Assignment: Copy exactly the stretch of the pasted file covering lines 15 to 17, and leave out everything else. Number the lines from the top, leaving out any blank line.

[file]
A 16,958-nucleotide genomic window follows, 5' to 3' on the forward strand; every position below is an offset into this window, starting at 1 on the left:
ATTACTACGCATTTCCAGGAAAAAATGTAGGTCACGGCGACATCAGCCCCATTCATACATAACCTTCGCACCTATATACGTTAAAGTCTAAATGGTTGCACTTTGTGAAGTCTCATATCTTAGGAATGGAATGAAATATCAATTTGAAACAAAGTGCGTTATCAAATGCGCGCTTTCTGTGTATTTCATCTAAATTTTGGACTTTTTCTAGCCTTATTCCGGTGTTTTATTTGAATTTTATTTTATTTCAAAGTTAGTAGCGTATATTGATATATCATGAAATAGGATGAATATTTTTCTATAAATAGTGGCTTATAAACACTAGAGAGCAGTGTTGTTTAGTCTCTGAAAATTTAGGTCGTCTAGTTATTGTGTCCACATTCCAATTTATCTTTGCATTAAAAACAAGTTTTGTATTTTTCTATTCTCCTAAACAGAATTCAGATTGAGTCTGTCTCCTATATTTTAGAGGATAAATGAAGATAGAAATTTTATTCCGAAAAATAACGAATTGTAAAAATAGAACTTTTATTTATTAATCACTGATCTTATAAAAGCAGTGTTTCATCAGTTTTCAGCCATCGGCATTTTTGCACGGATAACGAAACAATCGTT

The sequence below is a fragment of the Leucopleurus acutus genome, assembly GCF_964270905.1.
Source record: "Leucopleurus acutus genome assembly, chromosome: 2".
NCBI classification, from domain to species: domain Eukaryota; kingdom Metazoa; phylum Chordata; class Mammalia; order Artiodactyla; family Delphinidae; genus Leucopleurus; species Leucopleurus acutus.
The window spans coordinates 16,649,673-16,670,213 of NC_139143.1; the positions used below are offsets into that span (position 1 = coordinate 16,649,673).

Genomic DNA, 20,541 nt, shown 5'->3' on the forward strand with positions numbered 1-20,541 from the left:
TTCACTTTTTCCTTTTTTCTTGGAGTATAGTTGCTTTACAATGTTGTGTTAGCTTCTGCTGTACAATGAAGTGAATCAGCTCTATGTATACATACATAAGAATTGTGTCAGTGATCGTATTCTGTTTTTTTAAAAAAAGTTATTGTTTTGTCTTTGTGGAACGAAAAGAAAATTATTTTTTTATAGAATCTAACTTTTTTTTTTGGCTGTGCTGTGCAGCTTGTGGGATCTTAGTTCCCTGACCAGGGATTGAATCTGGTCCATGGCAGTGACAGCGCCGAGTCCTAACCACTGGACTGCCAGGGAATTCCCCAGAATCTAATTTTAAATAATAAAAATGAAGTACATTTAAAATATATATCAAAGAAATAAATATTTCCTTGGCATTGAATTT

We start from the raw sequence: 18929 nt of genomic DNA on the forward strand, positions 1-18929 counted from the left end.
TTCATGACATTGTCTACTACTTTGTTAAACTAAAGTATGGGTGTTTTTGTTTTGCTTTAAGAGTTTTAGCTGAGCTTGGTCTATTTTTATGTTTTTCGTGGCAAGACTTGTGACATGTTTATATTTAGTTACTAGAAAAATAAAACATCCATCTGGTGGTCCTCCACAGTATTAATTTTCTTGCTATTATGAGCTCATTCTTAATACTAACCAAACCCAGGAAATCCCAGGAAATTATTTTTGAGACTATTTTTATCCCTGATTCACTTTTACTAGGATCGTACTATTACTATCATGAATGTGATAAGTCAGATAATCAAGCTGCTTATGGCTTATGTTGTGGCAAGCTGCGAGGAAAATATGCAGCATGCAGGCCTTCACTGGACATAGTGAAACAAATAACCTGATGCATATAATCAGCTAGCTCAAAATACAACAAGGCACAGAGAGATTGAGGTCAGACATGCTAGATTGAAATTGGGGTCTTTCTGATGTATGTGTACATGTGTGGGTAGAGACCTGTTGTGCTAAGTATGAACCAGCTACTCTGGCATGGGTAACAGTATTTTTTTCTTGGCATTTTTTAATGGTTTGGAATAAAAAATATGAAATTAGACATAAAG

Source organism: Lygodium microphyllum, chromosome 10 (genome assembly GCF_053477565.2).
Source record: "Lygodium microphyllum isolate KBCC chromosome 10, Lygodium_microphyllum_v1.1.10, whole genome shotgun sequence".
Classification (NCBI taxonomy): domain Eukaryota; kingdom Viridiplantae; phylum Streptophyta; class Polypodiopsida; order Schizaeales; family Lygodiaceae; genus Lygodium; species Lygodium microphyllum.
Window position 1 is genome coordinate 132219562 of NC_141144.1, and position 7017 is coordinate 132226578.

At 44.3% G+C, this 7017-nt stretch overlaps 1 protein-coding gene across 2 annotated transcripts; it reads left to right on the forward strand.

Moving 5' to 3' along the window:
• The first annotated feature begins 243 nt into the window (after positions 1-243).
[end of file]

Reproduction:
At 44.3% G+C, this 7017-nt stretch overlaps 1 protein-coding gene across 2 annotated transcripts; it reads left to right on the forward strand.

Moving 5' to 3' along the window:
• The first annotated feature begins 243 nt into the window (after positions 1-243).